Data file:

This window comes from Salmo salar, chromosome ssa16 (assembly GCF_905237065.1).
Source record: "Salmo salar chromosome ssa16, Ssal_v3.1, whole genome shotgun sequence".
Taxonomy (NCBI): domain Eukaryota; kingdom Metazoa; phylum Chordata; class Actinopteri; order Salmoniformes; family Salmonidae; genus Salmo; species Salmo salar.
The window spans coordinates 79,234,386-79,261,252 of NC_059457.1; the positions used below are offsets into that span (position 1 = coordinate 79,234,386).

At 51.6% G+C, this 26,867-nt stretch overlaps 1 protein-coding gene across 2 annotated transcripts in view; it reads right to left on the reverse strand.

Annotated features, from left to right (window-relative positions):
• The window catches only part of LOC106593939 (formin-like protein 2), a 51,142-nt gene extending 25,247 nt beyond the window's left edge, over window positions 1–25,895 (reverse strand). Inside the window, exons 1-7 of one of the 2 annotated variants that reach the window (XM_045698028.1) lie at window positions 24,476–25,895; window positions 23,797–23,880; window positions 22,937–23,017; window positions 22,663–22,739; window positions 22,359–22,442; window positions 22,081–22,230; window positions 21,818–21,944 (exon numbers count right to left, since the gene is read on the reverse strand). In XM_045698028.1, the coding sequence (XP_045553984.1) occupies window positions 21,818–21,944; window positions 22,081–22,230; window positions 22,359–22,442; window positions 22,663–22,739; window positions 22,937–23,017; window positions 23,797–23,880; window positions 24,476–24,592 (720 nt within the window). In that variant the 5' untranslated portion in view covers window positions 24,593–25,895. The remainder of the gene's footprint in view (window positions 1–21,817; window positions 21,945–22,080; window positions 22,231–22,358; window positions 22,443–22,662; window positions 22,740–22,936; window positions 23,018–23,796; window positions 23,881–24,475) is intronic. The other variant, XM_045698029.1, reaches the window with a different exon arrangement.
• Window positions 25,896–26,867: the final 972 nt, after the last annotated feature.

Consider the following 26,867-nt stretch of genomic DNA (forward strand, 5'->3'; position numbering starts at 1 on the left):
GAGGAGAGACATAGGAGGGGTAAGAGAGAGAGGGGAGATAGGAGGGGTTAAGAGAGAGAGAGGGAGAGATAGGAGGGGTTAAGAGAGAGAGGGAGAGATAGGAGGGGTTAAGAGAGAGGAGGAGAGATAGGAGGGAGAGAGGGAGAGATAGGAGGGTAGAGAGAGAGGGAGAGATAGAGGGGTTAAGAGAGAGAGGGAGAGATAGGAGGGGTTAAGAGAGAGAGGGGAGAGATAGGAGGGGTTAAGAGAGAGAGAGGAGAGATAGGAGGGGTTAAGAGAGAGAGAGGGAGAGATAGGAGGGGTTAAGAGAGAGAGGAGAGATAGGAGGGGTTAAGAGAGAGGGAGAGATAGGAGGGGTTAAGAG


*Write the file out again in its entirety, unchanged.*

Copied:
This window comes from Salmo salar, chromosome ssa16 (assembly GCF_905237065.1).
Source record: "Salmo salar chromosome ssa16, Ssal_v3.1, whole genome shotgun sequence".
Taxonomy (NCBI): domain Eukaryota; kingdom Metazoa; phylum Chordata; class Actinopteri; order Salmoniformes; family Salmonidae; genus Salmo; species Salmo salar.
The window spans coordinates 79,234,386-79,261,252 of NC_059457.1; the positions used below are offsets into that span (position 1 = coordinate 79,234,386).

At 51.6% G+C, this 26,867-nt stretch overlaps 1 protein-coding gene across 2 annotated transcripts in view; it reads right to left on the reverse strand.

Annotated features, from left to right (window-relative positions):
• The window catches only part of LOC106593939 (formin-like protein 2), a 51,142-nt gene extending 25,247 nt beyond the window's left edge, over window positions 1–25,895 (reverse strand). Inside the window, exons 1-7 of one of the 2 annotated variants that reach the window (XM_045698028.1) lie at window positions 24,476–25,895; window positions 23,797–23,880; window positions 22,937–23,017; window positions 22,663–22,739; window positions 22,359–22,442; window positions 22,081–22,230; window positions 21,818–21,944 (exon numbers count right to left, since the gene is read on the reverse strand). In XM_045698028.1, the coding sequence (XP_045553984.1) occupies window positions 21,818–21,944; window positions 22,081–22,230; window positions 22,359–22,442; window positions 22,663–22,739; window positions 22,937–23,017; window positions 23,797–23,880; window positions 24,476–24,592 (720 nt within the window). In that variant the 5' untranslated portion in view covers window positions 24,593–25,895. The remainder of the gene's footprint in view (window positions 1–21,817; window positions 21,945–22,080; window positions 22,231–22,358; window positions 22,443–22,662; window positions 22,740–22,936; window positions 23,018–23,796; window positions 23,881–24,475) is intronic. The other variant, XM_045698029.1, reaches the window with a different exon arrangement.
• Window positions 25,896–26,867: the final 972 nt, after the last annotated feature.

Consider the following 26,867-nt stretch of genomic DNA (forward strand, 5'->3'; position numbering starts at 1 on the left):
GAGGAGAGACATAGGAGGGGTAAGAGAGAGAGGGGAGATAGGAGGGGTTAAGAGAGAGAGAGGGAGAGATAGGAGGGGTTAAGAGAGAGAGGGAGAGATAGGAGGGGTTAAGAGAGAGGAGGAGAGATAGGAGGGAGAGAGGGAGAGATAGGAGGGTAGAGAGAGAGGGAGAGATAGAGGGGTTAAGAGAGAGAGGGAGAGATAGGAGGGGTTAAGAGAGAGAGGGGAGAGATAGGAGGGGTTAAGAGAGAGAGAGGAGAGATAGGAGGGGTTAAGAGAGAGAGAGGGAGAGATAGGAGGGGTTAAGAGAGAGAGGAGAGATAGGAGGGGTTAAGAGAGAGGGAGAGATAGGAGGGGTTAAGAG